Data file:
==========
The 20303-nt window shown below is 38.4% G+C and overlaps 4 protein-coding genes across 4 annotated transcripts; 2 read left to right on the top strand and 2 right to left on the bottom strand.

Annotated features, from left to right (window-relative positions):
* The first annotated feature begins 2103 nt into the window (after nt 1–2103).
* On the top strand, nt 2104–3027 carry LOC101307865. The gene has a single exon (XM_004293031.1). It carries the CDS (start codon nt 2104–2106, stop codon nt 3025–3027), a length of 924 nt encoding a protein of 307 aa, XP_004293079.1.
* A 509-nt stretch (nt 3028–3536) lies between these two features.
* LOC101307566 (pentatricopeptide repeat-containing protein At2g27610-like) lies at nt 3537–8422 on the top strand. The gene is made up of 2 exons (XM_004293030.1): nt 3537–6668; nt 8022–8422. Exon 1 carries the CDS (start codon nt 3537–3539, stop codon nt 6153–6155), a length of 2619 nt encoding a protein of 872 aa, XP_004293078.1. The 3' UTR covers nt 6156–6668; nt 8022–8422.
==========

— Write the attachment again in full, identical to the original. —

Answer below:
The 20303-nt window shown below is 38.4% G+C and overlaps 4 protein-coding genes across 4 annotated transcripts; 2 read left to right on the top strand and 2 right to left on the bottom strand.

Annotated features, from left to right (window-relative positions):
* The first annotated feature begins 2103 nt into the window (after nt 1–2103).
* On the top strand, nt 2104–3027 carry LOC101307865. The gene has a single exon (XM_004293031.1). It carries the CDS (start codon nt 2104–2106, stop codon nt 3025–3027), a length of 924 nt encoding a protein of 307 aa, XP_004293079.1.
* A 509-nt stretch (nt 3028–3536) lies between these two features.
* LOC101307566 (pentatricopeptide repeat-containing protein At2g27610-like) lies at nt 3537–8422 on the top strand. The gene is made up of 2 exons (XM_004293030.1): nt 3537–6668; nt 8022–8422. Exon 1 carries the CDS (start codon nt 3537–3539, stop codon nt 6153–6155), a length of 2619 nt encoding a protein of 872 aa, XP_004293078.1. The 3' UTR covers nt 6156–6668; nt 8022–8422.